History of St. Patrick’s Day

Kidnapped

He was born it seems in the Severn Valley in southwest England, though claims have been made that he was born in Wales or Scotland. In any case, he was British, not Irish. He was doubtless educated in pre-Anglo-Saxon Britain under a Christian influence with a reverence for the Roman Empire, of which he was a citizen. His father was a landowner, and together with his family, he lived on their estate. At the age of sixteen, when he claimed he “did not then know the true God,” he was carried off by a band of Irish marauders. Irish tradition says he tended the herds of a chieftain by the name of Milchu in County Antrim. His bondage lasted for six years, during which time, as he wrote, “turned with all my heart to the Lord my God.”

Escape

He fled 200 miles to the coast of Wicklow in eastern Ireland and encountered a ship engaged in the export of Irish wolf-dogs. After three days at sea, the traders landed, probably on the west coast of Gaul, and journeyed twenty-eight days through the “desert.” At the end of two months, Patrick parted company with his companions and spent a few years in the monastery on the island of Lerins off the coast of southern France. After returning home from the Mediterranean, the idea of missionary enterprise in Ireland came to him. He seems to have proceeded to Auxerre in north-central France, where he was ordained by Bishop Amator and spent at least fourteen years there. But he felt called to Ireland. In his book Confession, he recounted:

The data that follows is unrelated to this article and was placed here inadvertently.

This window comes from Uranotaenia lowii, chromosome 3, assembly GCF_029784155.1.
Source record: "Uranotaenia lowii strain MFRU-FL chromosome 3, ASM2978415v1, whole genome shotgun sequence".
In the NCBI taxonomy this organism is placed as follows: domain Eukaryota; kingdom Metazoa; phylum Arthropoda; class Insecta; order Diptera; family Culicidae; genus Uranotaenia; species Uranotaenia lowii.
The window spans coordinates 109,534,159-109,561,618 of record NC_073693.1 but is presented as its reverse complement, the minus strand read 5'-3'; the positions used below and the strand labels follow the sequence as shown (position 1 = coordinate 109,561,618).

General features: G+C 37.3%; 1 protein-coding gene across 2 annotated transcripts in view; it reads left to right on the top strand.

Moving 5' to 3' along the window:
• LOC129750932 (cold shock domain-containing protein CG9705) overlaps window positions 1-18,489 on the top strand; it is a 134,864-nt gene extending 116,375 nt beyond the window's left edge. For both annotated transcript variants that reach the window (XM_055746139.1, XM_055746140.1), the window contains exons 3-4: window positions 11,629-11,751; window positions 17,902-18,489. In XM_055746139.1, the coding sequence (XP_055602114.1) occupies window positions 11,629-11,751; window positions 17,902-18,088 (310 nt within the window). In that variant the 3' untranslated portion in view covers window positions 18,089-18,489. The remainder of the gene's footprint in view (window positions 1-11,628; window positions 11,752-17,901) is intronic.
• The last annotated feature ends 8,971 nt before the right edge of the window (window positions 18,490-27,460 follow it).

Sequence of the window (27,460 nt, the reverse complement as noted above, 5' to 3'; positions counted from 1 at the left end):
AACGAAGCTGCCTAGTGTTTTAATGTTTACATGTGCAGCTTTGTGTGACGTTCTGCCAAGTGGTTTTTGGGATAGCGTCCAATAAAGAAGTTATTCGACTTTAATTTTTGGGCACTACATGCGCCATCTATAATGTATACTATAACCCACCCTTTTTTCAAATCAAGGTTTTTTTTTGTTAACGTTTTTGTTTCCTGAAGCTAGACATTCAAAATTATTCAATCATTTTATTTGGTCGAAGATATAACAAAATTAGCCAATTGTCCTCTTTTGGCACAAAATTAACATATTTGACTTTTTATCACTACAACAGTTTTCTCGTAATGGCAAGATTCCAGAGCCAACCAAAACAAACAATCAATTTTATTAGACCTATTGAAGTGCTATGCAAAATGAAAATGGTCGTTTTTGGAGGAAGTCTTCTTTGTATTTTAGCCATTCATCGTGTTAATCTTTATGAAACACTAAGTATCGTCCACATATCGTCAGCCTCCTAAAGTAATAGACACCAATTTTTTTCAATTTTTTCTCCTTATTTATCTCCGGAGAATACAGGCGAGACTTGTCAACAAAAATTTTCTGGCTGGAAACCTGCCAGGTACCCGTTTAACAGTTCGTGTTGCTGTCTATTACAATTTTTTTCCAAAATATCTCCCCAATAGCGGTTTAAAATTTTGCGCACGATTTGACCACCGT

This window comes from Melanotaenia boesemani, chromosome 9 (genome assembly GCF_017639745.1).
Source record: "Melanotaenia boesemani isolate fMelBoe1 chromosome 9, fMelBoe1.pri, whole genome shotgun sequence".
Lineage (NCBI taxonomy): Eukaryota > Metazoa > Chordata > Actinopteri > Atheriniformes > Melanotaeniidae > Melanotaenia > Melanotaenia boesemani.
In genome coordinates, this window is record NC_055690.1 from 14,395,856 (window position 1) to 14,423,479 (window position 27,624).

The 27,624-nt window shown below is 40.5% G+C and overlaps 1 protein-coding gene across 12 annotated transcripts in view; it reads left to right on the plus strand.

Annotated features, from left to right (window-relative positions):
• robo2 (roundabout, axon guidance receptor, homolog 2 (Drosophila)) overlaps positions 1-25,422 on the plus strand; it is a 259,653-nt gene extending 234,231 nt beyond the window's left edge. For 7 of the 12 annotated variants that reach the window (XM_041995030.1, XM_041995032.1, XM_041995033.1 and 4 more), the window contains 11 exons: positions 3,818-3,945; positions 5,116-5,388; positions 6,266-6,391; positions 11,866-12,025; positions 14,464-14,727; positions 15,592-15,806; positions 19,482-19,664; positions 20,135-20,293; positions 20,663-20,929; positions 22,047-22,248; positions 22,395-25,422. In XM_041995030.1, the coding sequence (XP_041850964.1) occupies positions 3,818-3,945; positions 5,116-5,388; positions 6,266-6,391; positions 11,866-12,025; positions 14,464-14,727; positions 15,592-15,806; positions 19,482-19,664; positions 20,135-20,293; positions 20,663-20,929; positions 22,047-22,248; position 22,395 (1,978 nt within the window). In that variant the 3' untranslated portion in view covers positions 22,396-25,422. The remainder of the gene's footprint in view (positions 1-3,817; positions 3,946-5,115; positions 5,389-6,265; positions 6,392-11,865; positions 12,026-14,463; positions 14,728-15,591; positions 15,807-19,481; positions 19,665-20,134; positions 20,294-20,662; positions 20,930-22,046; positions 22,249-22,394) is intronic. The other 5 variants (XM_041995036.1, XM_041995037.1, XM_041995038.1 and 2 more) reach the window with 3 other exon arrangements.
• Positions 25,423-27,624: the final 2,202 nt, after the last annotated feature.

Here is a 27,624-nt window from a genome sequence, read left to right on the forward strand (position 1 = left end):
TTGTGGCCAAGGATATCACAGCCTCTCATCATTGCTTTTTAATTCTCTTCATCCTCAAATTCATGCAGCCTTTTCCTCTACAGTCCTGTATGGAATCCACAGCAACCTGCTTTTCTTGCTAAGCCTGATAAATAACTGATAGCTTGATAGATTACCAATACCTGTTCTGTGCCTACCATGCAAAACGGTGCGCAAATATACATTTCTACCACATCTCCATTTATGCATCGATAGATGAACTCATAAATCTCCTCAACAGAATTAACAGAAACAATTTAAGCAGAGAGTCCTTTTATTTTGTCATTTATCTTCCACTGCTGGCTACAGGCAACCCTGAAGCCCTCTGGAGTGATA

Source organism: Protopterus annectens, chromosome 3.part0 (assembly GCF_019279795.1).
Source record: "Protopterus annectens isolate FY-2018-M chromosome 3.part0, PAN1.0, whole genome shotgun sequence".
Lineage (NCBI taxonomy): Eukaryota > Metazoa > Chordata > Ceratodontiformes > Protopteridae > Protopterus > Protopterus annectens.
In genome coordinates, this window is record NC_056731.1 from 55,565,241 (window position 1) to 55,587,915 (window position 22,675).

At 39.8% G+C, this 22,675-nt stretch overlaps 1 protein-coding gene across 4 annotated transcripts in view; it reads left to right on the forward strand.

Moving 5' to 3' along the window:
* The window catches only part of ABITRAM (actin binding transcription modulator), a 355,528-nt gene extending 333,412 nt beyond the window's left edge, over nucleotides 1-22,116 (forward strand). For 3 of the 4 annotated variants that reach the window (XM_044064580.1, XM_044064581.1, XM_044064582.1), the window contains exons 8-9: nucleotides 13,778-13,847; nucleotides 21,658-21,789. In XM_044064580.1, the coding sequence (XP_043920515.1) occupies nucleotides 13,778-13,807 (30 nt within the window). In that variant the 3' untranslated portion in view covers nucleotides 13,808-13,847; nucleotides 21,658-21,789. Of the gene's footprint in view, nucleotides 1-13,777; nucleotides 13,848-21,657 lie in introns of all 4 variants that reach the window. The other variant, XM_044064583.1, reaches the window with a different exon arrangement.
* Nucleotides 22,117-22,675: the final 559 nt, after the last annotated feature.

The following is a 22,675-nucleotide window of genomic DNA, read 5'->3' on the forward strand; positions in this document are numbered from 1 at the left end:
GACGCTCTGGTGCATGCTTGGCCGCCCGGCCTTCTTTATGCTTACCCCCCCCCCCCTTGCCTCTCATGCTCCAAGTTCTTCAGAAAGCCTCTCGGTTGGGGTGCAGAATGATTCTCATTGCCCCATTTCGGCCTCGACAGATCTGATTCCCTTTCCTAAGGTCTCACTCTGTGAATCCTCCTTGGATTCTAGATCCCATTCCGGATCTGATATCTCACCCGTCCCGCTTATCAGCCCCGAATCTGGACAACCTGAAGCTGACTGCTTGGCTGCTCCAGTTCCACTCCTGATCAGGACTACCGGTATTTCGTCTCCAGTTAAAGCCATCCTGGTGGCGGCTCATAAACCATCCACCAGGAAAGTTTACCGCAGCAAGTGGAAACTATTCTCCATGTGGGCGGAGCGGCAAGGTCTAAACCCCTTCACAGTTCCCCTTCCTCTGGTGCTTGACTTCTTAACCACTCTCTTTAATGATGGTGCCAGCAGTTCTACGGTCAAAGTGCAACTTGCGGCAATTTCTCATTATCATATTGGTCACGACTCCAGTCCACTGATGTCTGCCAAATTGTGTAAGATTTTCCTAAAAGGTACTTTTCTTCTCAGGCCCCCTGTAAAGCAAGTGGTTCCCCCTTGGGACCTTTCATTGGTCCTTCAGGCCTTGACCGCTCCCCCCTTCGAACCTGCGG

Return to Ireland

Arriving back in Ireland in perhaps 432, Patrick was both an evangelist of the gospel of Jesus and an organizer of the faithful. Patrick converted the Irish, who practiced at that time a type of Celtic polytheism. He battled heresy as well as engaged in trials of skill against Druids. There is some evidence that Patrick traveled to Rome around 441–443 and brought back with him some valuable relics. On his return, he founded the church and monastery of Armagh in Northern Ireland.

Accomplishments

In the twenty-eight years of his ministry in Ireland, Patrick planted around 700 churches and ordained about a thousand priests. Among the 150 tribes throughout Ireland, thirty to forty of them became substantially Christian through the work of Patrick and his followers. Intertribal warfare decreased during his lifetime. Patrick himself was the first to crusade against slavery publicly. During or shortly after his life, the Irish slave trade came to a halt.

St Patrick’s Cathedral, Dublin
St. Patrick’s baptistry, Dublin

Legends

Other legends report him ridding Ireland of snakes, though it is unlikely that post-ice age Ireland had any snakes. For another view on this story of the snakes, see my three articles on the history of St. Patrick associated with the west of Ireland at Croagh Patrick in County Mayo on Reek Sunday at this link.

Celebrations

Writer and technologist. Author of fascinating articles about history, tech trends, and pop culture. billpetro.com @billpetro

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